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Re: XFS Syncd

To: Shrinand Javadekar <shrinand@xxxxxxxxxxxxxx>
Subject: Re: XFS Syncd
From: Dave Chinner <david@xxxxxxxxxxxxx>
Date: Thu, 4 Jun 2015 10:35:47 +1000
Cc: xfs@xxxxxxxxxxx
Delivered-to: xfs@xxxxxxxxxxx
In-reply-to: <CABppvi4AzQyaUm25_ombXR0Om04mUcHKtFd0ug_iKRxqa+NsOg@xxxxxxxxxxxxxx>
References: <CABppvi6pC4qEFZUTesbT0v5agbd67MP4dEoUbaVFwEyCv4h21g@xxxxxxxxxxxxxx> <20150410063210.GJ15810@dastard> <CABppvi4e_xEMY7tDHtEo6miZcN2AZ-mFMHXKaUS0hfpx6AMt0w@xxxxxxxxxxxxxx> <20150410072100.GL13731@dastard> <CABppvi437S9e+DEFOi6ECPu8=AnEK0V=5rRmU5Of1_XtWiQbfA@xxxxxxxxxxxxxx> <20150410131245.GK15810@dastard> <CABppvi68E6n+pr6X8TMOBhicVB4mrJbyyvm89r56rRVqSjf1Zg@xxxxxxxxxxxxxx> <20150603035719.GO24666@dastard> <CABppvi4AzQyaUm25_ombXR0Om04mUcHKtFd0ug_iKRxqa+NsOg@xxxxxxxxxxxxxx>
User-agent: Mutt/1.5.21 (2010-09-15)
On Wed, Jun 03, 2015 at 04:18:20PM -0700, Shrinand Javadekar wrote:
> Here you go!


> /dev/mapper/35000c50062e6a12b-part2 /srv/node/r1 xfs
> rw,nosuid,nodev,noexec,noatime,nodiratime,attr2,nobarrier,inode64,logbufs=8,noquota
> 0 0
> meta-data=/dev/mapper/35000c50062e6a7eb-part2 isize=256    agcount=64, 
> agsize=11446344 blks
>          =                       sectsz=512   attr=2
> data     =                       bsize=4096   blocks=732566016, imaxpct=5
>          =                       sunit=0      swidth=0 blks
> naming   =version 2              bsize=4096   ascii-ci=0
> log      =internal               bsize=4096   blocks=357698, version=2
>          =                       sectsz=512   sunit=0 blks, lazy-count=1
> realtime =none                   extsz=4096   blocks=0, rtextents=0

Ok, so agcount=64 is unusual, especially for a single disk
filesystem. What was the reason for doing this?

> - Workload causing the problem:
> Openstack Swift. This is what it's doing:
> 1. A path like /srv/node/r1/objects/1024/eef/tmp already exists.
> /srv/node/r1 is the mount point.
> 2. Creates a tmp file, say tmpfoo in the patch above. Path:
> /srv/node/r1/objects/1024/eef/tmp/tmpfoo.
> 3. Issues a 256KB write into this file.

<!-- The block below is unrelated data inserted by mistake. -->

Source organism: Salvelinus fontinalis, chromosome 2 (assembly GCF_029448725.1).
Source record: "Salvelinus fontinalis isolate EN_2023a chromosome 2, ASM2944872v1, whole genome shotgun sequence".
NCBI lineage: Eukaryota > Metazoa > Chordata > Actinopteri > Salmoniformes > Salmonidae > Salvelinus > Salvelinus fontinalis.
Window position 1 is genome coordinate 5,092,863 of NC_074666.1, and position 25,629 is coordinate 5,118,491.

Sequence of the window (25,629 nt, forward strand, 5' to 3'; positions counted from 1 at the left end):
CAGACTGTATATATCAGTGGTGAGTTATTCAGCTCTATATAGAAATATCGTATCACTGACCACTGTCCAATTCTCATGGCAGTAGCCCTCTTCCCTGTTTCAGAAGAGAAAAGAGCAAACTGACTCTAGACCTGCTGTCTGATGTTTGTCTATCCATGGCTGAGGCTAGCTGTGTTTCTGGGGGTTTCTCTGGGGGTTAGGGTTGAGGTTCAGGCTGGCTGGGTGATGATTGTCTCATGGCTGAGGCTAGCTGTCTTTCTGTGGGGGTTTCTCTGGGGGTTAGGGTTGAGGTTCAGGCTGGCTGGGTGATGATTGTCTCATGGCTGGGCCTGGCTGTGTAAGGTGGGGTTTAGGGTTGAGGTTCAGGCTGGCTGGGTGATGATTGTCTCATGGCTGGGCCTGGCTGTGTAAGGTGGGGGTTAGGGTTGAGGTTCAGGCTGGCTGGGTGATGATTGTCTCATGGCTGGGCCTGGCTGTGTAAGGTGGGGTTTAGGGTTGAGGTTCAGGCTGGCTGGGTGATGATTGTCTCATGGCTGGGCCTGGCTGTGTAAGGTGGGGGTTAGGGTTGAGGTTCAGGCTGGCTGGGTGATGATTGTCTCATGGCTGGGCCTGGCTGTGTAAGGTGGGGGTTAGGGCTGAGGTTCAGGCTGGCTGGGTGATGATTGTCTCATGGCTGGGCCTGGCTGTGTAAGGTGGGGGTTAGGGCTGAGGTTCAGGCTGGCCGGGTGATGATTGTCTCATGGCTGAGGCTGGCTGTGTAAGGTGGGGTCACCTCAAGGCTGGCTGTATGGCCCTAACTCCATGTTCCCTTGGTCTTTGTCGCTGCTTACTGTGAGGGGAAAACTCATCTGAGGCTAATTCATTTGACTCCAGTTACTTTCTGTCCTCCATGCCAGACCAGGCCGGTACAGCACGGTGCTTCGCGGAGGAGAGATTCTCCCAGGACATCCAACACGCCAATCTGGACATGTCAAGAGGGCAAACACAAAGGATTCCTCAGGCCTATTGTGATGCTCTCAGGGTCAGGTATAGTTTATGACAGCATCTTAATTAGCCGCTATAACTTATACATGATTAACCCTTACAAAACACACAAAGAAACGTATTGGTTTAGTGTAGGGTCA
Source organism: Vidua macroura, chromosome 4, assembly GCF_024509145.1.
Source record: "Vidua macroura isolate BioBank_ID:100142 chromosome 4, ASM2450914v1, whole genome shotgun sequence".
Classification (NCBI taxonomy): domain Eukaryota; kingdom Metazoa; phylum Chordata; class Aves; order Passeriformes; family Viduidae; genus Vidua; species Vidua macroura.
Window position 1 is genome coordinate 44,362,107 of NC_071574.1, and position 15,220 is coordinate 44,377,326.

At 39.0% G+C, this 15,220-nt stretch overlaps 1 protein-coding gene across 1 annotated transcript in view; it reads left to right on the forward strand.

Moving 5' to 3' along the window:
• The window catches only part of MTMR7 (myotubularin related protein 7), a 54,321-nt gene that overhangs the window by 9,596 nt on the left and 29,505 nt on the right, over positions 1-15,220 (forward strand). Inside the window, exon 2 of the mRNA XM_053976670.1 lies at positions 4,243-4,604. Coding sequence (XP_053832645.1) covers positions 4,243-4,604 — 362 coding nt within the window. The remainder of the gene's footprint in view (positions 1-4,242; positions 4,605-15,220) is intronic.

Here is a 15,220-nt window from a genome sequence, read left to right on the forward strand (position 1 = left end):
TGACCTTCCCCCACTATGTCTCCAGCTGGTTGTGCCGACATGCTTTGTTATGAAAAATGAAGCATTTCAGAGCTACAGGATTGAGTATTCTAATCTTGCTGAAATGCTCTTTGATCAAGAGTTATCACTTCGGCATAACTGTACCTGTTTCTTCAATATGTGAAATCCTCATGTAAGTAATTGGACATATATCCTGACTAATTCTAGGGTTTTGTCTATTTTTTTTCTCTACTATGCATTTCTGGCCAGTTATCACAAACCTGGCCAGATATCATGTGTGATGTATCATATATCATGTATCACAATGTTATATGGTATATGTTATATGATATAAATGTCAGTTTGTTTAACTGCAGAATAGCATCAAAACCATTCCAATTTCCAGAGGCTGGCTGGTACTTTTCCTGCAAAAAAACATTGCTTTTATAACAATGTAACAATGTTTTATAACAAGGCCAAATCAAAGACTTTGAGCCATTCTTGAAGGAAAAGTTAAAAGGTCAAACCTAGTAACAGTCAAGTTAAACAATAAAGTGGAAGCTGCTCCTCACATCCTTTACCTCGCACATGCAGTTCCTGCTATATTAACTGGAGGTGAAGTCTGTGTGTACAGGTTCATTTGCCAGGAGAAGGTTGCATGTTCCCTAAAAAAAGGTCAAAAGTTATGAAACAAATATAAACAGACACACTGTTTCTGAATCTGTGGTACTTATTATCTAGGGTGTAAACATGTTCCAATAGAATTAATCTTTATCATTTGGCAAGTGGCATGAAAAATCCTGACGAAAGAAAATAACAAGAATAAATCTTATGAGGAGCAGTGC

> 4. Issues an fsync on the file.
> 5. Closes this file.
> 6. Creates another directory named "deadbeef" inside "eef" if it
> doesn't exist. Path /srv/node/r1/objects/1024/eef/deadbeef.
> 7. Moves file tmpfoo into the deadbeef directory using rename().
> /srv/node/r1/objects/1023/eef/tmp/tmpfoo -->
> /srv/node/r1/objects/1024/eef/deadbeef/foo.data
> 8. Does a readdir on /srv/node/r1/objects/1024/eef/deadbeef/
> 9. Iterates over all files obtained in #8 above. Usually #8 gives only one 
> file.

Oh. We've already discussed this problem in a previous thread:


Next time, please make sure you start with a reference to previous
discussions on the same topic.

Specifically, that discussion touched on problems your workload
induces in metadata layout and locality:


And you are using agcount=64 on these machines, so that's going to
cause you all sorts of locality problems, which will translate into
seek bound IO performance....

> - IOStat and vmstat output
> (attached)

I am assuming these are 1 second samples, based on your 18s fast/12s
slow description earlier.

The vmstat shows fast writeback at 150-200MB/s, with no idle time,
anything up to 200 processes in running or blocked state and 20-30%
iowait, followed by idle CPU time with maybe 10 running/blocked
processes, writeback at 15-20MB/s with 70% idle time and 30% iowait.

IOWs, the workload is cyclic - lots of incoming data with lots of
throughput, followed by zero incoming data processing on only small
amounts of writeback.

The iostat shows that when the system is running at 150MB/s, the IO
service time is ~7ms (running ~130 IOPS per drive) and the average
IO size is around 170kB, with a request queue depth of 20-30 IOs.
Device utilisation is 100%, so throughput is seek bound.

When the system is mostly idle, the throughput is essentially
running a random 4k IO write workload - 180 IOPS, request size 4k,
service time 5ms, request queue depth ~140, average wait ~800ms,
device utilisation 100%. Again, seek bound, the only difference is
the IO size.

The vmstat information implies that front end application processing
is stopping for some period of time, but it does not indicate why it
is doing so.  When the disks are doing 4k writeback, can you grab
the output of 'echo w > /proc/sysrq-trigger' from dmesg and post the
output? That will tell us if the front end processing is blocked on
the filesystem at all...

> - Trace cmd report
> Too big to attach. Here's a link:
> https://www.dropbox.com/s/3xxe2chsv4fsrv8/trace_report.txt.zip?dl=0

Downloading now.


Dave Chinner

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